When the 17-acre master-planned community Norterre opens by the end of the year next to Liberty Hospital in Liberty, MO, it will serve young families, active adults and seniors.
The first phase of Norterre will debut with accommodations for assisted living, memory care and skilled nursing residents as well as rehabilitation patients; a park for cultural activities; a health and wellness center; retail; child care; and dining. Construction of the second phase is planned to immediately follow, with independent living and non-age-specific housing options as well as more dining and retail.
Housing will follow the Household Model of Action Pact, Norterre’s developer, architect, construction manager and operator. Other partners in the effort include Liberty Hospital and Healthy Living Centers of America.
Steve Shields, CEO and managing partner of Norterre and CEO of Action Pact, recently spoke with McKnight’s Senior Living Senior Editor Lois A. Bowers about the project.
Q: For those who aren’t familiar with Norterre, how would you describe it?
A: Two primary, 30,000-foot-view characteristics make Norterre very unique. One is a multigenerational interconnection that links a set of programs that help people navigate the healthcare continuum seamllessly, to help transition the intent of a healthcare system that treats sickness to one where people can seek and achieve well-being.
Two, all of the common amenity space that normally would be reserved for the people who live in the senior living community — the restaurant, bar, theater, gym, computer lab, library — are part of the commercial and amenity space for the broader community. It’s a first example of a nonsegregated retirement community that also is not just a retirement community.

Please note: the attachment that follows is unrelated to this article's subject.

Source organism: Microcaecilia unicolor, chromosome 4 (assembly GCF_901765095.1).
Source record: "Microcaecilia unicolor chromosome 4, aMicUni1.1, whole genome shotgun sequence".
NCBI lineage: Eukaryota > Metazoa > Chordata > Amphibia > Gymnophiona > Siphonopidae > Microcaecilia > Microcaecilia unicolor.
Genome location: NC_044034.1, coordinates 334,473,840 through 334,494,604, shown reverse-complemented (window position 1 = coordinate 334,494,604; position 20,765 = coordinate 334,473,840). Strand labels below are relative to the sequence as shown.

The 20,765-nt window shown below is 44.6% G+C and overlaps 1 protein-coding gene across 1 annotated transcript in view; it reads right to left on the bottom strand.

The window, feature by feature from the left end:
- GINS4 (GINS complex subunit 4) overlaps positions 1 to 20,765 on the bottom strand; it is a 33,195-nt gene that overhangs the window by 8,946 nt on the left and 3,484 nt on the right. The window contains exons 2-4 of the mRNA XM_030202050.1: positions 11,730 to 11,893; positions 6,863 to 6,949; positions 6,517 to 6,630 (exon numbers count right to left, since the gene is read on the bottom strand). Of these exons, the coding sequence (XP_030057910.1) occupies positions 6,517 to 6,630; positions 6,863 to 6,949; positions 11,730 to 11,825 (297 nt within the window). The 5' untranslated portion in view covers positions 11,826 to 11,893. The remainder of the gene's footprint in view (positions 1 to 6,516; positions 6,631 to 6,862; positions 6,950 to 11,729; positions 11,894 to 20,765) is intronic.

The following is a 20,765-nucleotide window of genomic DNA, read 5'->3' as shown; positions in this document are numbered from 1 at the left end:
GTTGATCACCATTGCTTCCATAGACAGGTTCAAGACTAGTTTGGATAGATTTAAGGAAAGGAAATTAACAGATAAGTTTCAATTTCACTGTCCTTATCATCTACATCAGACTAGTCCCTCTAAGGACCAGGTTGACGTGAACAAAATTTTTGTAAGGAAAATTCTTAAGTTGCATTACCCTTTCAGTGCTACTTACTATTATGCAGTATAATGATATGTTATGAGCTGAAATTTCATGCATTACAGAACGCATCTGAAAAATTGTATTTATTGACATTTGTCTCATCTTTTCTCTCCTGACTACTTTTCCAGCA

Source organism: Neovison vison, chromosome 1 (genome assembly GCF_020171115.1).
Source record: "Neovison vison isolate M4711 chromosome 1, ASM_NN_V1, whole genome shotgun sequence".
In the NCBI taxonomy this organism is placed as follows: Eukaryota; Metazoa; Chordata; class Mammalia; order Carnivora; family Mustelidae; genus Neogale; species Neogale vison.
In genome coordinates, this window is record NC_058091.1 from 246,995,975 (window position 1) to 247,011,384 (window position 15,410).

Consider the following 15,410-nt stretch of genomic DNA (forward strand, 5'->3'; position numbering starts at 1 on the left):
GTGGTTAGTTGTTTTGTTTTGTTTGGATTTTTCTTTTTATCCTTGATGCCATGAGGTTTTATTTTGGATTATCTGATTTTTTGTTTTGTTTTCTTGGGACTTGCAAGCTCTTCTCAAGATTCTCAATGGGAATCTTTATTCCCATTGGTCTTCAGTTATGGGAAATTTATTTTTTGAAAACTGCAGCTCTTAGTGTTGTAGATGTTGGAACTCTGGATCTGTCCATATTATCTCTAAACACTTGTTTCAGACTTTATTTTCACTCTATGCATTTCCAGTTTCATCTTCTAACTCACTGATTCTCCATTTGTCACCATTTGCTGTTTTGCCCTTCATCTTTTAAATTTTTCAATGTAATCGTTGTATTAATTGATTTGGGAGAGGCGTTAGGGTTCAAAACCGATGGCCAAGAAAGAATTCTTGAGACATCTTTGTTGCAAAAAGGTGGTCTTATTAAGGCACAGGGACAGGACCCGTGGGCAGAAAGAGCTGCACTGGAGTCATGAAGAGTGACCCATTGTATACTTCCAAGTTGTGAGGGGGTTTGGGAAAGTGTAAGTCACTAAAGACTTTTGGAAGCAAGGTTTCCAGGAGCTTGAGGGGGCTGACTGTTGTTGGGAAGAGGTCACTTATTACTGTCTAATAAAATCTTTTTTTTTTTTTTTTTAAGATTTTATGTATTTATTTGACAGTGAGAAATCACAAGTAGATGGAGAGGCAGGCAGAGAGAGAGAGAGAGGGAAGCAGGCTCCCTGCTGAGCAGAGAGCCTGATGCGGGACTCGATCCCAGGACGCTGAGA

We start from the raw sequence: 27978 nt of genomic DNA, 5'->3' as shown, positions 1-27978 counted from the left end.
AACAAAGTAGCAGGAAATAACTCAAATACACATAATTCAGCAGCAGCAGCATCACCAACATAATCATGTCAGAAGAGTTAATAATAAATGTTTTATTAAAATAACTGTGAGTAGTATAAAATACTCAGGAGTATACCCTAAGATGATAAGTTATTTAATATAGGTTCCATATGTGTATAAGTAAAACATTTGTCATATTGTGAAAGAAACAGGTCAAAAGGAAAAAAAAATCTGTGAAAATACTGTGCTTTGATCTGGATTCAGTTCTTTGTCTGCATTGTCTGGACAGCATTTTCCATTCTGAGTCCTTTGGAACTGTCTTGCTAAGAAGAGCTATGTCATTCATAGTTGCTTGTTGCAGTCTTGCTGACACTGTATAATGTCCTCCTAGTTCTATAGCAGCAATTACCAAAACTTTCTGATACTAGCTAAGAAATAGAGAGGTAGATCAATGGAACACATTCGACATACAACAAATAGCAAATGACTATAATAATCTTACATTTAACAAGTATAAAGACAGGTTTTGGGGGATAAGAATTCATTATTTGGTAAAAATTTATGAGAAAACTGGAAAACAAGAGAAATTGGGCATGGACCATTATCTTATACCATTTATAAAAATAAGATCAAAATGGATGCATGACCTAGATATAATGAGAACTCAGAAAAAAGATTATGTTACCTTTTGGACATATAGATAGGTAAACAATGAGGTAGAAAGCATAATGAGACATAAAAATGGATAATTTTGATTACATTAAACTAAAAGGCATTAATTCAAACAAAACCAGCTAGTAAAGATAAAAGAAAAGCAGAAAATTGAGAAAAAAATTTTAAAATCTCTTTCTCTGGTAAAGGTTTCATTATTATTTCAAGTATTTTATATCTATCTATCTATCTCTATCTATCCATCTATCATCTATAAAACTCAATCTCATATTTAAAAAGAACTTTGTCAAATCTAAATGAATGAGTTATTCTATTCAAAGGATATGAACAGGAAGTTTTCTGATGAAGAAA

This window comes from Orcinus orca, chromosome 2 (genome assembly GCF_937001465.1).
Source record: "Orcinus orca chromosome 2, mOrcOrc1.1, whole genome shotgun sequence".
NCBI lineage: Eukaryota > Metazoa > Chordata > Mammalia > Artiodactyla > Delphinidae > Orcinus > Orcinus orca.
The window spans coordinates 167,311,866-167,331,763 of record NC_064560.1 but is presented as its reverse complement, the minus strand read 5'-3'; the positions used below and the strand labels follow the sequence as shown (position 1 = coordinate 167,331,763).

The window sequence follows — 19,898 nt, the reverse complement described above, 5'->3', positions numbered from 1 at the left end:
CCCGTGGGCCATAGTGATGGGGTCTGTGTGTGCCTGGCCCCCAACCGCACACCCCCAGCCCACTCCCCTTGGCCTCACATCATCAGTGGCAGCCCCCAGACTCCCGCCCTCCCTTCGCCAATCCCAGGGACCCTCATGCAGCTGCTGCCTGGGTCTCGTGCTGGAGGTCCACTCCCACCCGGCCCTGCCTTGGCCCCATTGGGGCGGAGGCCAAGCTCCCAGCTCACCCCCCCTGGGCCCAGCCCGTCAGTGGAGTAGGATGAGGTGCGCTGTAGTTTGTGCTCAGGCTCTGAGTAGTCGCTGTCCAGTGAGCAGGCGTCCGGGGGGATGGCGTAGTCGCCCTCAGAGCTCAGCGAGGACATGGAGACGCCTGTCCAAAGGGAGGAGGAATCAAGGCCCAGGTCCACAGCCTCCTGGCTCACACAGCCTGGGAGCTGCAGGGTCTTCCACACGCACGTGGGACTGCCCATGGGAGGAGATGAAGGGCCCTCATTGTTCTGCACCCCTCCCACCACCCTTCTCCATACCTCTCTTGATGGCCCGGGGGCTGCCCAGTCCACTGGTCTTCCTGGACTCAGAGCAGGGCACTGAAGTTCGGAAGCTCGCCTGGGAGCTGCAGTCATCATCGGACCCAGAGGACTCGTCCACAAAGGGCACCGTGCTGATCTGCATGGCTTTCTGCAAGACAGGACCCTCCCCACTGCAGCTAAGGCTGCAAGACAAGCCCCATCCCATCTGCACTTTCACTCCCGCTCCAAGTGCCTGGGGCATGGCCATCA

Q: What was the impetus for the community?
A: Action Pact sought a partnership with a hospital system that wanted to have a broader set of programs in its continuum than has been traditional. So we were coming to the table having short-term-stay households, long-term-stay households, assisted living households, and memory loss assisted living households. And in the process of those dialogues, we sensed a really visionary leader in Liberty Hospital CEO David Feess, who shared our opinion that the senior living piece needed complete reshaping. Our discussions also led to a much broader one about how the silos that are in nursing home care are also present throughout the healthcare continuum. The United States is No. 1 in cost in the civilized world and No. 37 in outcomes. We both agreed that the reason is the disconnectedness of all the components of the system. And because Liberty is a locally based, community-based but very effective system, we began to co-brainstorm about creating a medical fitness and integrated healthcare system along with senior living. And so it all became one project.
Q: Approaches where generations can mix are becoming more common in senior living. Why do you think this is?
A: People in the present generation approaching being old don’t want to live in ghettos. As wonderful as the present model of retirement communities can be — and there are wonderful things about them — it’s still a removal from society. Having a retirement community with a kindergarten is really cool, but it’s still a removal.
In our project, we’ve been careful not to use the word “intergenerational” because what it has come to mean is a senior living program that tries to get other age groups connected but is still segregated.
With a multigenerational approach rather than an intergenerational one, we’re trying to jump on further and say, “This is a complete leap toward people of all ages having life together while still recognizing the very special needs of each individual, regardless of how old they are.”